In a boating emergency

Radio for help on

Channel 16 on VHF 
(distress and calling channel)

Channel 88 (27.880 MHz) 
on a 27 MHz radio


Call MRNSW on

9450 2468


Or call




MarineRescue App

The new MarineRescue App is making it easier than ever for boaters to Log On, Log Off and stay safe on NSW waters. It's the only app that will connect you directly to Marine Rescue NSW.

Weather Warnings

Weather Warnings for New South Wales / Australian Capital Territory - marine areas. Issued by the Australian Bureau of Meteorology
Current weather warnings for New South Wales / Australian Capital Territory, Australia including strong wind, gale, storm force and hurricane force wind warnings; tsunami; damaging waves; abnormally high tides; and tropical cyclones.
Weather Warnings for New South Wales / Australian Capital Territory - marine areas. Issued by the Australian Bureau of Meteorology

Marine Radios


Marine Rescue NSW provides 24/7 continuous radio coverage along the NSW coastline from Point Danger in the North to Eden in the South.

Through our 44 Marine Rescue Units our volunteer radio operators provide the recreational boating community with many services and a great deal of information, including:

• 24/7 marine distress monitoring along the entire NSW coastline
• A radio safety watch – make sure you always Log On when you head out and Log Off when you return. If you’re not back when expected, we’ll start looking
• Assistance in case of emergencies and breakdowns
• Weather forecasts and warnings at regular times or any time upon request
• Radio checks to help you know the strength and clarity of your radio signal
• Marine radio training courses. See Radio courses.

The vast majority of radio callers to Marine Rescue units are engaged in local coastal boating activities. The recommended and most frequently used radios is VHF. The MarineRescue App is also an increasingly popular method for boaters to Log On and Off with Marine Rescue NSW and maximise their safety. Local Marine Rescue units also monitor 27Mhz radios however VHF radios are recommended to maximise the safety of boaters.

Marine radios and range

VHF:
A VHF set is highly recommended to all boaters due to better range and better quality communication. Effective range: up to 20 nm, often much further depending on elevation of land-based receiving stations. VHF with Digital Selective Calling (DSC) and GPS connectivity functions provide extra safety and convenience and are easy to integrate whilst installing. Information about DSC is available on the ACMA website (www.acma.gov.au) or their Youtube channel https://www.youtube.com/watch?v=7HQXursU0Dc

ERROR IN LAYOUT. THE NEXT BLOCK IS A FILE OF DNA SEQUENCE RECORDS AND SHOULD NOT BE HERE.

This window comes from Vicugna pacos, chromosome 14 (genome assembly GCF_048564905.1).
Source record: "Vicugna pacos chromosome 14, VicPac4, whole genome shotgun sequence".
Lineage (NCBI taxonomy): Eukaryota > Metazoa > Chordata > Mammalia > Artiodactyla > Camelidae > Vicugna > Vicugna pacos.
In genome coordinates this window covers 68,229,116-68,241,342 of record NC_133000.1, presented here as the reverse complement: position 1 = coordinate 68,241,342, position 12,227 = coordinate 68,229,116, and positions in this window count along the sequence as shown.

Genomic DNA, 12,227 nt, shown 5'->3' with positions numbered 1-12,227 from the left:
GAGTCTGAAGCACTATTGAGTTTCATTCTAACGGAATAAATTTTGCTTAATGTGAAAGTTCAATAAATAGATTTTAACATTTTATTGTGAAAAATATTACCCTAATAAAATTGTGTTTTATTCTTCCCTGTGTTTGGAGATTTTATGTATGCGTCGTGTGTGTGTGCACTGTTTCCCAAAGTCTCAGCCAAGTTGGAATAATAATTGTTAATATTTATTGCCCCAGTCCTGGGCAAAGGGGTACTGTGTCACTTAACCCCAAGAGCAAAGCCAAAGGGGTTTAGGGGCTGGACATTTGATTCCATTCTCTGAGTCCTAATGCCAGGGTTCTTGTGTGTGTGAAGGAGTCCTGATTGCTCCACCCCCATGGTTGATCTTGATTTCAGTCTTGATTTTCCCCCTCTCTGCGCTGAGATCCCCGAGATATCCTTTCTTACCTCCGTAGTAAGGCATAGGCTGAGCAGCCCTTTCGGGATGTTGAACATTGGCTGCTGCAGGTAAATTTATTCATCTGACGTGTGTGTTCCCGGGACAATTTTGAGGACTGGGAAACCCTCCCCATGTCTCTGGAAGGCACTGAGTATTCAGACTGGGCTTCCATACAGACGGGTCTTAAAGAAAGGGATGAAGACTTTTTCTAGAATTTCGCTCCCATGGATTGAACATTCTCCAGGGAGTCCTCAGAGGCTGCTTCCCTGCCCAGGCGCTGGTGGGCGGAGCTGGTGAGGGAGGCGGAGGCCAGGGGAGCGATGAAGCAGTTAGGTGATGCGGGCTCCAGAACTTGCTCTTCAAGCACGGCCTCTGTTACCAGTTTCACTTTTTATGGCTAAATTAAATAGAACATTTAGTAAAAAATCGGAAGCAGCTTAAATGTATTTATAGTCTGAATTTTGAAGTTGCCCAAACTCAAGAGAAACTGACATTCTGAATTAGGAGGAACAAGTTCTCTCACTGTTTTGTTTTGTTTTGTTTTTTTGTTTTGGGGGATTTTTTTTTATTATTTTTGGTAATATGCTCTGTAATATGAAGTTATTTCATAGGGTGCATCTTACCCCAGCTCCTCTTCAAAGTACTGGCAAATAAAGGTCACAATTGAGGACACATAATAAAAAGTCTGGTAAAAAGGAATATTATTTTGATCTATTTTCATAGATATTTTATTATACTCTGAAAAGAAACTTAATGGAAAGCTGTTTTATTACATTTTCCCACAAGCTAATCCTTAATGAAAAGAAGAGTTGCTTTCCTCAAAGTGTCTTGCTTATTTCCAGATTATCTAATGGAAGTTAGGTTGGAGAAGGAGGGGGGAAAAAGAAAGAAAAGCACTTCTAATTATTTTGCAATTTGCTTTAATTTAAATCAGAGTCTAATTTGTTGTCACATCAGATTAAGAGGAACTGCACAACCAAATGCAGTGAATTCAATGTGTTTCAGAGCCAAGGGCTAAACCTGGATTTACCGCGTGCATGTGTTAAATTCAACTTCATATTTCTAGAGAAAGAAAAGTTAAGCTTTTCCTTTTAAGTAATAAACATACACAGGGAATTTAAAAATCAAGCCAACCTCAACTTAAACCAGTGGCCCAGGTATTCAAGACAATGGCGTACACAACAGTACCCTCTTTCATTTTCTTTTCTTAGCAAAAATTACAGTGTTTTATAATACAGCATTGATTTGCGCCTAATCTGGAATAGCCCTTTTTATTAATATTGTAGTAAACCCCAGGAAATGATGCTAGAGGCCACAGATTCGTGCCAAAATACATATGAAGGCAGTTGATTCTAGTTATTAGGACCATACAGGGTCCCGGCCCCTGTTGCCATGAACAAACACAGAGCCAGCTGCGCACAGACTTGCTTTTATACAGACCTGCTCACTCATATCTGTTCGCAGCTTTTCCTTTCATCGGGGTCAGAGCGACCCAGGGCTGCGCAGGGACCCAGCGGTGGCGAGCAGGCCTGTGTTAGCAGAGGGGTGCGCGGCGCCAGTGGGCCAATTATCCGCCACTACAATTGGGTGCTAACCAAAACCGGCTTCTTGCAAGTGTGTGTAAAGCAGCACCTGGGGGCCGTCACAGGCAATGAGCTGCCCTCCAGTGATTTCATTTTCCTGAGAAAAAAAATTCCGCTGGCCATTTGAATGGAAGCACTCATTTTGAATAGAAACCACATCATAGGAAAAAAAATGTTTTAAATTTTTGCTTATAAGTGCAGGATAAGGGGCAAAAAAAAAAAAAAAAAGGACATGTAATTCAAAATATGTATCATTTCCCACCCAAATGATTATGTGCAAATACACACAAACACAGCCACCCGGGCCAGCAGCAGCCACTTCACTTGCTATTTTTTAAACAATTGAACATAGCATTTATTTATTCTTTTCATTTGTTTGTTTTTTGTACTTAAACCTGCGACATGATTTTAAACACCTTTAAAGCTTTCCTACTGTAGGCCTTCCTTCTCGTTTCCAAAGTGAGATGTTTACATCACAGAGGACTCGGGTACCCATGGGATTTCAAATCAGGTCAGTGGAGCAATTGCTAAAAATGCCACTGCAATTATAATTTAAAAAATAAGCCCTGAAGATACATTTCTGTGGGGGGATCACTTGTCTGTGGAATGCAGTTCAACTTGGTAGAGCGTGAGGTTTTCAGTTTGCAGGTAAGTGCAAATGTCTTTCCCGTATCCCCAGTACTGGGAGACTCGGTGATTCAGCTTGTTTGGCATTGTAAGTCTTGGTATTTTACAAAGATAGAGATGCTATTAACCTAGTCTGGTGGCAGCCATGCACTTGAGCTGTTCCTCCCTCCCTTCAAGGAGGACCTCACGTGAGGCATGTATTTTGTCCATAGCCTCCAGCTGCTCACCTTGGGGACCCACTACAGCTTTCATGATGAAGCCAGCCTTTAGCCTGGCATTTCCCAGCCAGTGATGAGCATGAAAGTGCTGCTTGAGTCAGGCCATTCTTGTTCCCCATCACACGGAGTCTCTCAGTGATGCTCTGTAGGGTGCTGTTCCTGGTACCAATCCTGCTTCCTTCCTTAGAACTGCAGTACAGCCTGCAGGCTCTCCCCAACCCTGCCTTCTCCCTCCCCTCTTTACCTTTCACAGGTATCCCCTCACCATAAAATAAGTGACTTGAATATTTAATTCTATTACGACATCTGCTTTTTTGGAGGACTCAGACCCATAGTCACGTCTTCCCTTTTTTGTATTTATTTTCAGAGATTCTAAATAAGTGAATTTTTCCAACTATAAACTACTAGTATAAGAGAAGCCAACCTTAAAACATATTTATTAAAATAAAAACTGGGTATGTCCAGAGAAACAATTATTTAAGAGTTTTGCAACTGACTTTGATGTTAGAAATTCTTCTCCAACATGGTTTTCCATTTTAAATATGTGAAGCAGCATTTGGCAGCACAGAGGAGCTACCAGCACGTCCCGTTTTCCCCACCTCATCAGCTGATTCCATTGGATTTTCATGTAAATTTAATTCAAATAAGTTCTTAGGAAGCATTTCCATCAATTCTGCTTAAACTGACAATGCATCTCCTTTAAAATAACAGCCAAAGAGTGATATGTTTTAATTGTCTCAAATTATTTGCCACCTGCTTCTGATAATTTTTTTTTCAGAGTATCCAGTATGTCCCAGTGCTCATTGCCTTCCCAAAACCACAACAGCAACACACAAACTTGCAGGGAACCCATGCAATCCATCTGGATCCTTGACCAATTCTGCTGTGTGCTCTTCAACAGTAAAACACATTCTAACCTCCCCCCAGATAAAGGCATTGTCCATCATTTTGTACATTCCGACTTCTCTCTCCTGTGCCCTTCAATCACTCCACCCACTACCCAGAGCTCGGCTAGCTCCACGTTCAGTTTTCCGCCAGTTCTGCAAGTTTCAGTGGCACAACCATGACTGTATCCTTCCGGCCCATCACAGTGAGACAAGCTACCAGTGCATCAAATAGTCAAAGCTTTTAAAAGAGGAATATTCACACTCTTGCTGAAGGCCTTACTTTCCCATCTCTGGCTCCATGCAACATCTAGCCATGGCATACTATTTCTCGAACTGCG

27MHz:
Basic entry level marine radios Effective range: 10-15 nautical miles, usually limited to “line of sight”. A VHF set is recommended over 27MHz, as 27Mhz is highly susceptible to static and has significantly reduced radio coverage compared to VHF.

MF/HF:
More costly and for offshore coastal and overseas cruising. Effective range: up to 200 nm for “local” communications, considerably further depending on conditions, antennas and frequencies used. MF/HF distress frequencies are monitored by a commercial contractor, engaged by RMS. As part of this RMS contract, the commercial contractor also conducts HF broadcasts Bureau of Meteorology (BOM) forecasts. Marine Rescue NSW does not monitor public MF/HF.

Primary marine radio frequencies used and monitored by Marine Rescue NSW:
• VHF Channel 16 (Marine Rescue radio bases will then move the caller to a ‘’working channel’)
• 27 MHz Channel 88

MF/HF marine radio frequencies:
• MF/HF distress frequencies are monitored by a commercial contractor, engaged by RMS. Marine Rescue NSW does not monitor public MF/HF. For more enquiries please contact Roads and Maritime Services.

How can I learn more about my marine radio?

You do not need a licence to own and install a VHF radio to your vessel. You can contact your local Marine Rescue unit, who’d be more than happy to give you some basic advice on using your radio and many units offer training for the Short Range Operator Certificate of Proficiency (SROCP) or the slightly more advanced Long Range Operator certificate of Proficiency (LROCP) which includes Medium and High Frequency Radios. The advantage of these basic training courses is that you are not only taught how to use these radios but also why they work and how to troubleshoot in the event of apparent malfunctions, many of which are simple to fix. The MRNSW Training calendar outlines planned courses, or you can contact your local unit directly to enquire about opportunities to learn more. There is a lot of information on marine radios outlined on the ACMA website www.acma.gov.au including qualifications available to boaters such as the Australian Waters Qualification (AWQ).
 

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